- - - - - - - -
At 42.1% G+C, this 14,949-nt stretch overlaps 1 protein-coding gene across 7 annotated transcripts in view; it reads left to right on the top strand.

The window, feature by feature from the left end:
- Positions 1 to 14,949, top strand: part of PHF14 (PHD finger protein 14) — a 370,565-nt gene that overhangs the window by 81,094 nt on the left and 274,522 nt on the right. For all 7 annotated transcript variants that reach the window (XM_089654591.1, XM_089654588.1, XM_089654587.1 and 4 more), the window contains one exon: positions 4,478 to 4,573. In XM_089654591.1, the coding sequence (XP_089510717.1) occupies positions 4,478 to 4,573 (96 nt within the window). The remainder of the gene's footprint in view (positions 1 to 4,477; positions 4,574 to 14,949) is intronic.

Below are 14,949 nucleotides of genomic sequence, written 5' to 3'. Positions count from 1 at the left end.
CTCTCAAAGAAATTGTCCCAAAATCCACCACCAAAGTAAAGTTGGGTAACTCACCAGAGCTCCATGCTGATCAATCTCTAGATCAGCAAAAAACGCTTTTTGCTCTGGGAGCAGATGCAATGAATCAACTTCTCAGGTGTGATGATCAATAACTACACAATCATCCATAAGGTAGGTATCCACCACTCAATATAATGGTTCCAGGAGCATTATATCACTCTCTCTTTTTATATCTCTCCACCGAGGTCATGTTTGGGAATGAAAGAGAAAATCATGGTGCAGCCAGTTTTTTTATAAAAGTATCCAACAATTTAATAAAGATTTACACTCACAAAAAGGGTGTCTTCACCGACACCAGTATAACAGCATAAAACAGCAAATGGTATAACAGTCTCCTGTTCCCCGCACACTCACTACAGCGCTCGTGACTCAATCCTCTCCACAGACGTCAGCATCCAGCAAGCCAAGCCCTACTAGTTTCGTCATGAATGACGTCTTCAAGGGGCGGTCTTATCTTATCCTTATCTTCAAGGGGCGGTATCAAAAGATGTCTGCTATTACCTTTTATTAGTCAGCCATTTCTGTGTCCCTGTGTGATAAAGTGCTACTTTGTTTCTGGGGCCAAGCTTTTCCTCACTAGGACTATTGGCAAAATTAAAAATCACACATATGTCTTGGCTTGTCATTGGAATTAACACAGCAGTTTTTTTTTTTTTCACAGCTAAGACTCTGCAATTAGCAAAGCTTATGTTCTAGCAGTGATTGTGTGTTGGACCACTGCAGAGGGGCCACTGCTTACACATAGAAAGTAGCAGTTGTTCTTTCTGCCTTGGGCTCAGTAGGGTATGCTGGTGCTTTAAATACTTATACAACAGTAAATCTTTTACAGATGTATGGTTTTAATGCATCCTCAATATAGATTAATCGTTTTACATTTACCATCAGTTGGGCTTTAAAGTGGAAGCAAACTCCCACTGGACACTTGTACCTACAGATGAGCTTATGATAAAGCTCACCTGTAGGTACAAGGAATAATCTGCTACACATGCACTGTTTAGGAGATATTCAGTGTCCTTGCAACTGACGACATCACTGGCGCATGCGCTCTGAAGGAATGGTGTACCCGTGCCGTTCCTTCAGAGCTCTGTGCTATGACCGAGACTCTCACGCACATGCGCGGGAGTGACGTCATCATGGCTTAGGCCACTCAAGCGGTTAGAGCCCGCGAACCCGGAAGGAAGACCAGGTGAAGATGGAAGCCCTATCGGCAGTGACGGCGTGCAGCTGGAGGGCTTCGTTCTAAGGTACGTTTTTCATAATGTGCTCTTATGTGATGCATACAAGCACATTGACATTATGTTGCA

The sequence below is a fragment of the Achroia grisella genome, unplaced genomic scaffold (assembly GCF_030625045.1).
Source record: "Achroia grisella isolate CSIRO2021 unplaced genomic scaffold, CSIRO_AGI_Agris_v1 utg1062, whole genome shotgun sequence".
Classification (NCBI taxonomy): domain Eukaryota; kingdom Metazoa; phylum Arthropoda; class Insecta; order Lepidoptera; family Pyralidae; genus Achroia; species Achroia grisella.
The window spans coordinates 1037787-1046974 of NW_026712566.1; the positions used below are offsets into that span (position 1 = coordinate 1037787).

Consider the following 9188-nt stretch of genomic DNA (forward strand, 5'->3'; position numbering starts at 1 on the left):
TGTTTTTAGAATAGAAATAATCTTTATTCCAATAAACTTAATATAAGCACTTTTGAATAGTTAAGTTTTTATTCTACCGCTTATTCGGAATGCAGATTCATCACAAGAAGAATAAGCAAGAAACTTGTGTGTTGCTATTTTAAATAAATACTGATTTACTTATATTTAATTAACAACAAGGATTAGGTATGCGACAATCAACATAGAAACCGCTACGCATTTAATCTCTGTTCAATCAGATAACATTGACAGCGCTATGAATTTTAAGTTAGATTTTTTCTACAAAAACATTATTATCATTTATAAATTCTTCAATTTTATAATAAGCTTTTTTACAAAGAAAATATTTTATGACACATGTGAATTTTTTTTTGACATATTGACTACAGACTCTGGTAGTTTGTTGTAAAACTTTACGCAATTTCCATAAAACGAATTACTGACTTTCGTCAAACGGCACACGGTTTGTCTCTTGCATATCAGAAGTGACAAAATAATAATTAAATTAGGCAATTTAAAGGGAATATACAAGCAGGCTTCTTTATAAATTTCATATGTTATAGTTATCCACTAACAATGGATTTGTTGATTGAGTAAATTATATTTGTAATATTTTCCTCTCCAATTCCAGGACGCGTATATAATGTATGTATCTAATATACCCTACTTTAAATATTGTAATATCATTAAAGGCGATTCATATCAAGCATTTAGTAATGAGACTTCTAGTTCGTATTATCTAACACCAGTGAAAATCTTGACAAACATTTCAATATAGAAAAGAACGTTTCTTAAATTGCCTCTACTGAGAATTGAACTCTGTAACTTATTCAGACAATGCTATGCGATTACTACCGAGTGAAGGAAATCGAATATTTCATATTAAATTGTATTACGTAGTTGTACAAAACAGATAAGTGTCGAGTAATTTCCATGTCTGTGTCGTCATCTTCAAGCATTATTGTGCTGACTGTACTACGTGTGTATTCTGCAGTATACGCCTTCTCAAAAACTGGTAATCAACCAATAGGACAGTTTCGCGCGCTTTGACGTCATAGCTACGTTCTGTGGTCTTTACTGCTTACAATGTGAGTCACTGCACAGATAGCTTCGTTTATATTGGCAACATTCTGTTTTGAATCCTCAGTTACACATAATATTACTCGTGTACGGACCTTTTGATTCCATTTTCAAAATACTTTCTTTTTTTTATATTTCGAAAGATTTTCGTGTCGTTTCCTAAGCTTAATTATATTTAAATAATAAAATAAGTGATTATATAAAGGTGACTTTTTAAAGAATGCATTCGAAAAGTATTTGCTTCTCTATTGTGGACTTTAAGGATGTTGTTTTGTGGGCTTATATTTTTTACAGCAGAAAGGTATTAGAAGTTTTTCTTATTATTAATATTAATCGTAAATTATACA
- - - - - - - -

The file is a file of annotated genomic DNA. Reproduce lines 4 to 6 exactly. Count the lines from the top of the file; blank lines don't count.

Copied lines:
Below are 14,949 nucleotides of genomic sequence, written 5' to 3'. Positions count from 1 at the left end.
CTCTCAAAGAAATTGTCCCAAAATCCACCACCAAAGTAAAGTTGGGTAACTCACCAGAGCTCCATGCTGATCAATCTCTAGATCAGCAAAAAACGCTTTTTGCTCTGGGAGCAGATGCAATGAATCAACTTCTCAGGTGTGATGATCAATAACTACACAATCATCCATAAGGTAGGTATCCACCACTCAATATAATGGTTCCAGGAGCATTATATCACTCTCTCTTTTTATATCTCTCCACCGAGGTCATGTTTGGGAATGAAAGAGAAAATCATGGTGCAGCCAGTTTTTTTATAAAAGTATCCAACAATTTAATAAAGATTTACACTCACAAAAAGGGTGTCTTCACCGACACCAGTATAACAGCATAAAACAGCAAATGGTATAACAGTCTCCTGTTCCCCGCACACTCACTACAGCGCTCGTGACTCAATCCTCTCCACAGACGTCAGCATCCAGCAAGCCAAGCCCTACTAGTTTCGTCATGAATGACGTCTTCAAGGGGCGGTCTTATCTTATCCTTATCTTCAAGGGGCGGTATCAAAAGATGTCTGCTATTACCTTTTATTAGTCAGCCATTTCTGTGTCCCTGTGTGATAAAGTGCTACTTTGTTTCTGGGGCCAAGCTTTTCCTCACTAGGACTATTGGCAAAATTAAAAATCACACATATGTCTTGGCTTGTCATTGGAATTAACACAGCAGTTTTTTTTTTTTTCACAGCTAAGACTCTGCAATTAGCAAAGCTTATGTTCTAGCAGTGATTGTGTGTTGGACCACTGCAGAGGGGCCACTGCTTACACATAGAAAGTAGCAGTTGTTCTTTCTGCCTTGGGCTCAGTAGGGTATGCTGGTGCTTTAAATACTTATACAACAGTAAATCTTTTACAGATGTATGGTTTTAATGCATCCTCAATATAGATTAATCGTTTTACATTTACCATCAGTTGGGCTTTAAAGTGGAAGCAAACTCCCACTGGACACTTGTACCTACAGATGAGCTTATGATAAAGCTCACCTGTAGGTACAAGGAATAATCTGCTACACATGCACTGTTTAGGAGATATTCAGTGTCCTTGCAACTGACGACATCACTGGCGCATGCGCTCTGAAGGAATGGTGTACCCGTGCCGTTCCTTCAGAGCTCTGTGCTATGACCGAGACTCTCACGCACATGCGCGGGAGTGACGTCATCATGGCTTAGGCCACTCAAGCGGTTAGAGCCCGCGAACCCGGAAGGAAGACCAGGTGAAGATGGAAGCCCTATCGGCAGTGACGGCGTGCAGCTGGAGGGCTTCGTTCTAAGGTACGTTTTTCATAATGTGCTCTTATGTGATGCATACAAGCACATTGACATTATGTTGCA

The sequence below is a fragment of the Achroia grisella genome, unplaced genomic scaffold (assembly GCF_030625045.1).